Thus proving that renewable energy works best when it is localized. Instead of giant wind farms, etc, supplying mega watts from remote locations, the plan should be to move energy generation to the rooftops that need it. Every building in the USA southwest & west ought to be wired for solar PV.


g.r.r.   April 6th, 2009 12:21 pm ET

It is ridiculous that ANY environmentalists objects to these projects. Instead, they should be asking for modifications to them to BEST protect the animals.
As to Franko's post, I find it humourous. Stalin, Hitler, and Pol Pot were all about pushing massive projects such as large power plants. The small projects like AE were absolutely the opposite of what these ppl stood for. All three would regard AE as being against their good. With that above said, I do wish that Americans would get their act together. We need better projects. For example, a smart one would be to do Solar Thermal, with a backup of Natural gas to heat during night as well as cloudy periods. In addition, we would be investing large sums of money into geo-thermal power as well as providing major incentives to move from Coal/Oil/Natural Gas heating/Electrical AC to geo-thermal heat pumps. Much cheaper to run.


Sean   April 6th, 2009 12:28 pm ET

To say renewable energy, period..... is a bit strong. Nothing in life will work out without balance. Balance is key as I beleive we can have the best of both worlds.


Garrett S.   April 6th, 2009 12:38 pm ET

Well, looks like then we need to re-locate our designated areas for renewable construction then? I suggest places for solar that have little vegitation and life(obviously) and for wind turbins ontop of mountains were the wing is more common, problem solved? We don't have to build everything near forests, right? Common sense is lacking these days..

I agree, that renewable energy needs to start coming up a lot more and the time is now, or we can wait and then it'll be too late to reverse any global weather change.


Nate   April 6th, 2009 12:42 pm ET

Who says renewable energy has to be put in the wilderness? What about the rooftops and surface area we could be using for solar power on any of our buildings? Also, everyone seems to assume solar and wind etc. all have to be on massive scales with huge plants but if more people would have their own solar panels (all issues in obtaining them aside please) or their own 'small wind' power, we can keep industrialization out of nature while still channeling reusable and sustainable energy. There are many things we can just take out of the earth and use for power but all of it is limited. Therefore we should do what we can to utilize low environmental impact processes and 'resources' such as sun and wind to power as much of our society as possible.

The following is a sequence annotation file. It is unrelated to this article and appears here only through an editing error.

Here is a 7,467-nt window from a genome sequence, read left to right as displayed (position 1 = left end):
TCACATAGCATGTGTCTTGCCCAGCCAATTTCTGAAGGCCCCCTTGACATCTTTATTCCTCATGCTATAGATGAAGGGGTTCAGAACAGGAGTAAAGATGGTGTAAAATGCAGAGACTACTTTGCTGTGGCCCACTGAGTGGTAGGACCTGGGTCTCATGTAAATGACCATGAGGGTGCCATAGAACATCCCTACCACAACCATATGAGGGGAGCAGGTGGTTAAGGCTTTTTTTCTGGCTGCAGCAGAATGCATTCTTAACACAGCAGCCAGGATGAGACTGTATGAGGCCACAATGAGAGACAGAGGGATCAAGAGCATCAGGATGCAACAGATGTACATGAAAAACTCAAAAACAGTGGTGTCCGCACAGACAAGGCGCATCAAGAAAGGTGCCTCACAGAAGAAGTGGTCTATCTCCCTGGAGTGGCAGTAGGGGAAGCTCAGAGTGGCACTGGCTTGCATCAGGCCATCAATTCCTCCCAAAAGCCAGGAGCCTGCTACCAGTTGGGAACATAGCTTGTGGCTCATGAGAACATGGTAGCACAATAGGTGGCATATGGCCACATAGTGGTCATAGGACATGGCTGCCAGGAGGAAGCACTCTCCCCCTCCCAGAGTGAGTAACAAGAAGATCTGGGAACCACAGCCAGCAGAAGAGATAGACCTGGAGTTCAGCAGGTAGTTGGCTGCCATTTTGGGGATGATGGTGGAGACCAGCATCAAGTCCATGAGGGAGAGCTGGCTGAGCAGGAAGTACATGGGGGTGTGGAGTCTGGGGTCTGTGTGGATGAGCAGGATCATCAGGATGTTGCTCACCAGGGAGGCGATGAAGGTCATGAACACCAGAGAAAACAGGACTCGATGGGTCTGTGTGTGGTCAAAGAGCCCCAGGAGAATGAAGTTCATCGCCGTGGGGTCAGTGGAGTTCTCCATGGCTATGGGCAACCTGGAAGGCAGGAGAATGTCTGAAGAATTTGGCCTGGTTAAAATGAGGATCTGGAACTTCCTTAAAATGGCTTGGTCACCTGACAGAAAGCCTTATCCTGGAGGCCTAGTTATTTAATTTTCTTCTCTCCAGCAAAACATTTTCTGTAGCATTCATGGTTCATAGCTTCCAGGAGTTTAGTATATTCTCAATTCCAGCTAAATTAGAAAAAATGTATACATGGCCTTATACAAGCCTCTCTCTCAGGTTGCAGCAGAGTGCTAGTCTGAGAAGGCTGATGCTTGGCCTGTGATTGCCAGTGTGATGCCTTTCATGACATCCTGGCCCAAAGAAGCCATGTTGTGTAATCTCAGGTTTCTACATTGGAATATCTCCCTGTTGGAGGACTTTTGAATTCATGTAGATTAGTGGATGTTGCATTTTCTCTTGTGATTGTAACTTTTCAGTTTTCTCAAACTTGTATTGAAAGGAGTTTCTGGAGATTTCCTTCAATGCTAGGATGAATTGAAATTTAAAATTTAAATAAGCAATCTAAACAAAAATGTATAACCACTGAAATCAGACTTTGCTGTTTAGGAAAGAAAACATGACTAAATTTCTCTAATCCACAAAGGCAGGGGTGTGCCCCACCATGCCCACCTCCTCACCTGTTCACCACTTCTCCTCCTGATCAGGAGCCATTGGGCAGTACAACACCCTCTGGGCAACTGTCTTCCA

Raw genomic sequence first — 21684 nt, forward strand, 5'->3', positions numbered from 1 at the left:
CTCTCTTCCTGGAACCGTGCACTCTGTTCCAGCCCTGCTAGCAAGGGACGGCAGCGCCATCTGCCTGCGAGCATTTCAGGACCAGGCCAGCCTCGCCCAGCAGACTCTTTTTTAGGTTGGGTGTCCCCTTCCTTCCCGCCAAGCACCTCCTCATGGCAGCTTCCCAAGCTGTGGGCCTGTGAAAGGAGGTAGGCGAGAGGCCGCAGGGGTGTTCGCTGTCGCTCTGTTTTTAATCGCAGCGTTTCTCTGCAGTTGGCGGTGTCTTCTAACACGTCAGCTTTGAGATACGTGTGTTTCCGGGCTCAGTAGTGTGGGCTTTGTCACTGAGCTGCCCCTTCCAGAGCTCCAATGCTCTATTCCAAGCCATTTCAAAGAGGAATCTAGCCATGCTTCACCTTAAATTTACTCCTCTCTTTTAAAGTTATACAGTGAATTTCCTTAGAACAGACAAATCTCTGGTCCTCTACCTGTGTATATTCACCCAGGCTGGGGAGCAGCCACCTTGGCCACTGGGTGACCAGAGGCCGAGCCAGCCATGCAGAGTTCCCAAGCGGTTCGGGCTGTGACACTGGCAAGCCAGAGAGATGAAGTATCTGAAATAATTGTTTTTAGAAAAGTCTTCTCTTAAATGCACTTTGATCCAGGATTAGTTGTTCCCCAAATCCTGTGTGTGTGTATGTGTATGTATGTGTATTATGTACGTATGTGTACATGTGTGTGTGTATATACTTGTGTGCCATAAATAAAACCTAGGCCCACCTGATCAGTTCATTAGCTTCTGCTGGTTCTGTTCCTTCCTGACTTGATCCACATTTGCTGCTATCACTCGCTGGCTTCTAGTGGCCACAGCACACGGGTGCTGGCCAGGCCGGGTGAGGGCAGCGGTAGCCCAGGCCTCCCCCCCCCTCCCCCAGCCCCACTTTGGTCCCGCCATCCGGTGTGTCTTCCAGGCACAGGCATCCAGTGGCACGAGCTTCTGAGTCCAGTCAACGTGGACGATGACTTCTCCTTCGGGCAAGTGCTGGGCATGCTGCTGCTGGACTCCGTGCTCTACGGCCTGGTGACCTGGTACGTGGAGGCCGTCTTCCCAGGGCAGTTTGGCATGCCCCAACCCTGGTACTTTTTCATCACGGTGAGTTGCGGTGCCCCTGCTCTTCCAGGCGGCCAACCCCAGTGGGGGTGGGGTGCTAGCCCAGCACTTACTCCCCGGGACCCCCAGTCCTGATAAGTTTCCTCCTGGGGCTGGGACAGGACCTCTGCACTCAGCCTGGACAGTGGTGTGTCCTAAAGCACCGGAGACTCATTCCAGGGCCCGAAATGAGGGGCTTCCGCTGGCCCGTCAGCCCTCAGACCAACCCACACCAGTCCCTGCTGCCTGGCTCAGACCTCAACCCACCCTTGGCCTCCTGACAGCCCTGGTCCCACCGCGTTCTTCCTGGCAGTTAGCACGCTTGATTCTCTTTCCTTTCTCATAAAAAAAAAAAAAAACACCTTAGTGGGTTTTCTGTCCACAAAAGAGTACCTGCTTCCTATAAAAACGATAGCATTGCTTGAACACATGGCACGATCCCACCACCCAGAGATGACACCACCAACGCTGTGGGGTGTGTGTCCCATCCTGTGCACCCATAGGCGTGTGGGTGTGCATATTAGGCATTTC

Wendy King   April 6th, 2009 12:58 pm ET

We can have both renewable energy and wildlife habitat. It's a matter of planning, and knowing where to place the renewable energy tools (windmills, solar panels, etc.), so that they don't interfere with wildlife. For example, windmills in the wrong place (within a migratory flyway) will lead to more migratory bird deaths. Many neotropical songbirds, for example, die during migration not only from hunger and exhaustion, but also from flying into oil rigs in the Gulf of Mexico. Windmills proposed for inactive or abandoned oil rigs or along the land-based parts of the migratory flyway would pose the same problem.


KDH   April 6th, 2009 1:16 pm ET

Renewables can be done in urban areas, therefor not taking away and wildlife areas. Solar panels can go up on buildings and over car parks. Wind mills can be put up anywhere there is wind so there are many choices there. I am against using winderness for our energy needs unless it can be proven that the winderness will not suffer extensive damage.


Steve   April 6th, 2009 1:19 pm ET

Destroying the habitat of T&E species for any commercial development, even green development, should be avoided. I believe most states already have laws on the books for it.

That said, there's plenty of places in the west where wind farms would not create much of an ecological problem. Large solar collectors are a bit more iffy because of the reduction in net primary production. Still, both are much better options than hollowing out mountains and burning more coal.


Matthew   April 6th, 2009 1:46 pm ET

I fail to see where the paradox lies.